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Re: multi-homing fixes
From: Paul Vixie <vixie () vix com>
Date: 02 Sep 2001 08:17:06 -0700


pete () kruckenberg com (Pete Kruckenberg) writes:

... Customers pay for the network to work end-to-end. More choices mean
better performance, more reliability. ...

Not necessarily.  Sure, the potential is there.  But more than half the time
in my experience of multihoming, the pessimal path is chosen.  This includes
a lot of anycast DNS experiences where each DNS server gives its own close-by
mirror server's address as an answer to www.$FOO.com, thus using UDP
performance into a predictor of TCP performance.  Not only ain't it nec'ily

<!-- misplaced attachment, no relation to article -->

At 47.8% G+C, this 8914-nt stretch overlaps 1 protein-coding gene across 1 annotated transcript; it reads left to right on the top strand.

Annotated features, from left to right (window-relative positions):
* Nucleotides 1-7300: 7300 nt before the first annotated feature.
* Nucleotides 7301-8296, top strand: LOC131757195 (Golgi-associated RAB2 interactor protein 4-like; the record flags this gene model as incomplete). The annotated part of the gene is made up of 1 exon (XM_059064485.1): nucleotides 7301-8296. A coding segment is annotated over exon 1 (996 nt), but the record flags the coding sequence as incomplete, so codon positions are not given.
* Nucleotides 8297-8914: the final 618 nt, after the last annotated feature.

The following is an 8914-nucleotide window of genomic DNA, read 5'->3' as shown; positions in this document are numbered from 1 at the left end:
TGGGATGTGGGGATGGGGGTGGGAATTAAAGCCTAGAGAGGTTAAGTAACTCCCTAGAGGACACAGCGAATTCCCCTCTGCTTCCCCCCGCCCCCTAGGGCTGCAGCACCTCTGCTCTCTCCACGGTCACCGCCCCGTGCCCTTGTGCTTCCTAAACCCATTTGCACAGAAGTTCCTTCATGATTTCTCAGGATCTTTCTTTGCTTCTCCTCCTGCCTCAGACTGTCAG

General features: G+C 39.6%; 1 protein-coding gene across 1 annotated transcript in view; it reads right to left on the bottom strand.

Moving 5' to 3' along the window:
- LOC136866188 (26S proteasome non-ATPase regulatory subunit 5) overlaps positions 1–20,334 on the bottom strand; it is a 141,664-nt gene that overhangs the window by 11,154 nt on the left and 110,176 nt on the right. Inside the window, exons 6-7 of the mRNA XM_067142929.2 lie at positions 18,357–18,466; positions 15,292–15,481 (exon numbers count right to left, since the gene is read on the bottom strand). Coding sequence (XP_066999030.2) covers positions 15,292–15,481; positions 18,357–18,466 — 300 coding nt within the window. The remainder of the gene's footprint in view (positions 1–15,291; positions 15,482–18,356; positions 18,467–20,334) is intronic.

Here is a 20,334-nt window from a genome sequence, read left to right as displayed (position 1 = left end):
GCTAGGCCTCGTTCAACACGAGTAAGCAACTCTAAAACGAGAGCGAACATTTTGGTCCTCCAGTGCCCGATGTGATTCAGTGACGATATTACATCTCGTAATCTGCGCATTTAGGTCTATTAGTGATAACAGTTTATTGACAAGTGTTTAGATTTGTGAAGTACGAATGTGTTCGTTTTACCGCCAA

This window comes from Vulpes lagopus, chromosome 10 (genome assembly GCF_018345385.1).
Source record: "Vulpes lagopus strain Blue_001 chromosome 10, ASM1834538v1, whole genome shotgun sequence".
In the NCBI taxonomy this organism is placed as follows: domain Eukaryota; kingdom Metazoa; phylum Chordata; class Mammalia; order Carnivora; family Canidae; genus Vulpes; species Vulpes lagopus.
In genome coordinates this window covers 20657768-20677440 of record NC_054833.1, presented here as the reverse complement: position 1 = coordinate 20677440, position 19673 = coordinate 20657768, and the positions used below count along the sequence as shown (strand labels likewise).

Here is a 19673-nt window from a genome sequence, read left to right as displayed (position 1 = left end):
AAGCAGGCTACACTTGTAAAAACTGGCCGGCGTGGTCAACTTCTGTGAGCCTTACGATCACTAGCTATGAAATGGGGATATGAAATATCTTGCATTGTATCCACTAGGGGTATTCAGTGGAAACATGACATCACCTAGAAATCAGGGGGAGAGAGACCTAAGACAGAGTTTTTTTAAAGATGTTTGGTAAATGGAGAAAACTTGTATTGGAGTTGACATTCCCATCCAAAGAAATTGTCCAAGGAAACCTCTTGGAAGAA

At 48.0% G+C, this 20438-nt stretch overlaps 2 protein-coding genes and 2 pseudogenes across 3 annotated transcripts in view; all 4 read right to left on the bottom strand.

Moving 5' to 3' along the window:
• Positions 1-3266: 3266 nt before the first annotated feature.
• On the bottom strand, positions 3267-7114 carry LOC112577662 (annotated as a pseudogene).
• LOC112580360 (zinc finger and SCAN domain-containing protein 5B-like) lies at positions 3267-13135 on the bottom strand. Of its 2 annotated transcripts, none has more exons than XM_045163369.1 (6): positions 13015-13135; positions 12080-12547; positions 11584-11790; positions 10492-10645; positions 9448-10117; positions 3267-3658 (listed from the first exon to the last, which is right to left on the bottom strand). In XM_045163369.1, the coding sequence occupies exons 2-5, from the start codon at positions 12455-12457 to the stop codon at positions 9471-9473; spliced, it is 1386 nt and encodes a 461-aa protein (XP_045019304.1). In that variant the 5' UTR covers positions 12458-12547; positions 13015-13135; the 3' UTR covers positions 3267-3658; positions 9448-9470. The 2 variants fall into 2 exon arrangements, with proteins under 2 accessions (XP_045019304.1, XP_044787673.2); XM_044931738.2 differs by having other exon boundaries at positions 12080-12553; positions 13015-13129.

so, it is nec'ily not so.

The trivial case of multihoming is inside a campus where a file server, say,
might be connected to more than one LAN.  Unless you're very careful, your
clients will end up talking to the file server through a gateway, that is,
to some connection that it has to some LAN other than the client's LAN.  This
pessimality scales amazingly well to the larger Internet.

Don't leave Murphy's Law out of your reliability calculations.  More choices
can simply mean more points of failure or more opportunities to make bad
choices.
-- 
Paul Vixie <vixie () eng paix net>
President, PAIX.Net Inc. (MFNX.O)


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